Assuming the first alternative to be realized, classical studies will have an important function in the process, for in its Greek manifestation man’s nature has achieved the luminosity of noetic consciousness and developed the symbols for its self-interpretation. The Greek differentiation of reason in existence has set critical standards for the exploration of consciousness behind which nobody is permitted to fall back. This achievement, however, is not a possession forever, something like a precious heirloom to be handed on to later generations, but a paradigmatic action to be explored in order to be continued under the conditions of our time. But at this point I must stop, for the great question how that is to be done cannot be answered by jotting down a program; concrete action itself would be necessary; and as the Greek manifestation of man’s nature covered the range of a civilization, that feat cannot be performed here and now. Hence, I shall conclude these reflections with the designation of two general areas in which no major advance of science beyond its present state seems possible without recourse to, and continuation of, the Greek noetic effort.
1. If anything is characteristic of the present state of the historical sciences, it is the discrepancy between the mountains of material information and the poverty of their theoretical penetration. Whenever I have to touch on problems of the primitive myth or the imperial symbolism of Egypt, of Israelite prophetism, Jewish apocalypse, or Christian gospels, of Plato’s historical consciousness compared with that of Deutero-Isaiah, of the Polybian ecumenic consciousness compared with that of Mani, of magic or hermetism, and so forth, I am impressed by the philosophical and text-critical work done on the sources but feel frustrated because so little work is done to relate the phenomena of this class to the structure of consciousness in the sense of noetic analysis.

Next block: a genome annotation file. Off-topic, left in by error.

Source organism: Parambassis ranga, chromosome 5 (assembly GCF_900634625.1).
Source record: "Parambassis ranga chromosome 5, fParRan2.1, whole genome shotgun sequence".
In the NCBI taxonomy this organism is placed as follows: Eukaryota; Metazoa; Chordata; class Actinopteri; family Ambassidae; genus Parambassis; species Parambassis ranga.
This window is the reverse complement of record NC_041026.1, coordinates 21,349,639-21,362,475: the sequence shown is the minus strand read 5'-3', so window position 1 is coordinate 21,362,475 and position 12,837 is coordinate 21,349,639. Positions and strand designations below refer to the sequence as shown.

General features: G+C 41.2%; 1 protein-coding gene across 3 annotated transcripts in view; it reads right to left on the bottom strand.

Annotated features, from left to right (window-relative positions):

2. One of the great achievements of the Greek struggle, both against the older myth and the Sophistic climate of opinion, for insight into the order of man’s existence is the exploration of existential deformation and its varieties. Again, very little is done to explore this achievement, to develop it further, and to apply it to the modern phenomena of existential deformation. We do not even have a good study on “alienation,” though this very topical subject ought to stir up any classical scholar to voice what he has to say about it on the basis of the sources he knows best.
Notes Friedrich August Wolf (1759-1824) created the science of “philology.” The work on which his fame still rests is the Prolegomena ad Homerum (1795).
This was originally published with the same title in The Imaginative Conservative on October 16, 2016.